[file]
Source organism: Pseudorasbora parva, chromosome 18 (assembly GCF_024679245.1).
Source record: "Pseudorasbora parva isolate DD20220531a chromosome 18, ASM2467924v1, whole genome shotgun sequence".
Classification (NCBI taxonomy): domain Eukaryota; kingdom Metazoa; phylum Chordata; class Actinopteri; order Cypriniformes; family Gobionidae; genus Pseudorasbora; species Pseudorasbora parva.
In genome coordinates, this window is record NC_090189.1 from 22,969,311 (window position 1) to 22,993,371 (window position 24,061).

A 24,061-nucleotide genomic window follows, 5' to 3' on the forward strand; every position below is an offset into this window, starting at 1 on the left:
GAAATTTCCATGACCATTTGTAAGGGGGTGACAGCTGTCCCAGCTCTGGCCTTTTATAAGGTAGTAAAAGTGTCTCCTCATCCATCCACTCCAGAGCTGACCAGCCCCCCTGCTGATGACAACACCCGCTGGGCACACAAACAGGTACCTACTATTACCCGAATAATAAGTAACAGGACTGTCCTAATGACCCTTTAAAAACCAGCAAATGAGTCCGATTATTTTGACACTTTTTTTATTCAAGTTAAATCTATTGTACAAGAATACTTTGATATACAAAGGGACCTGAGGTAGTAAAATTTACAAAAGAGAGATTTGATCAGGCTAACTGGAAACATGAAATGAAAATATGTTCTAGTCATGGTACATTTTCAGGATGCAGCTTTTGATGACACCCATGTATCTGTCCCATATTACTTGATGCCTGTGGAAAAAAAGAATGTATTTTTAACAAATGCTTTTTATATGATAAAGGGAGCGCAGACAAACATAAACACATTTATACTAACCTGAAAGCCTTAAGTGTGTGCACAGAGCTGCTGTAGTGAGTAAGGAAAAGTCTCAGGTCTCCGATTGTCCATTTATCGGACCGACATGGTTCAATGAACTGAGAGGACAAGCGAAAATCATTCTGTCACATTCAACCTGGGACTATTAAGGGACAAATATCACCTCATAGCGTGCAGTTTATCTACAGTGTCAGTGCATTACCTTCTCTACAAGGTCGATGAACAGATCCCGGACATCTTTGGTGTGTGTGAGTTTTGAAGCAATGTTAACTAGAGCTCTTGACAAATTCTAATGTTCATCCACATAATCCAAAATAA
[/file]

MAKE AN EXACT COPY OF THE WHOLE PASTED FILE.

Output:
Source organism: Pseudorasbora parva, chromosome 18 (assembly GCF_024679245.1).
Source record: "Pseudorasbora parva isolate DD20220531a chromosome 18, ASM2467924v1, whole genome shotgun sequence".
Classification (NCBI taxonomy): domain Eukaryota; kingdom Metazoa; phylum Chordata; class Actinopteri; order Cypriniformes; family Gobionidae; genus Pseudorasbora; species Pseudorasbora parva.
In genome coordinates, this window is record NC_090189.1 from 22,969,311 (window position 1) to 22,993,371 (window position 24,061).

A 24,061-nucleotide genomic window follows, 5' to 3' on the forward strand; every position below is an offset into this window, starting at 1 on the left:
GAAATTTCCATGACCATTTGTAAGGGGGTGACAGCTGTCCCAGCTCTGGCCTTTTATAAGGTAGTAAAAGTGTCTCCTCATCCATCCACTCCAGAGCTGACCAGCCCCCCTGCTGATGACAACACCCGCTGGGCACACAAACAGGTACCTACTATTACCCGAATAATAAGTAACAGGACTGTCCTAATGACCCTTTAAAAACCAGCAAATGAGTCCGATTATTTTGACACTTTTTTTATTCAAGTTAAATCTATTGTACAAGAATACTTTGATATACAAAGGGACCTGAGGTAGTAAAATTTACAAAAGAGAGATTTGATCAGGCTAACTGGAAACATGAAATGAAAATATGTTCTAGTCATGGTACATTTTCAGGATGCAGCTTTTGATGACACCCATGTATCTGTCCCATATTACTTGATGCCTGTGGAAAAAAAGAATGTATTTTTAACAAATGCTTTTTATATGATAAAGGGAGCGCAGACAAACATAAACACATTTATACTAACCTGAAAGCCTTAAGTGTGTGCACAGAGCTGCTGTAGTGAGTAAGGAAAAGTCTCAGGTCTCCGATTGTCCATTTATCGGACCGACATGGTTCAATGAACTGAGAGGACAAGCGAAAATCATTCTGTCACATTCAACCTGGGACTATTAAGGGACAAATATCACCTCATAGCGTGCAGTTTATCTACAGTGTCAGTGCATTACCTTCTCTACAAGGTCGATGAACAGATCCCGGACATCTTTGGTGTGTGTGAGTTTTGAAGCAATGTTAACTAGAGCTCTTGACAAATTCTAATGTTCATCCACATAATCCAAAATAA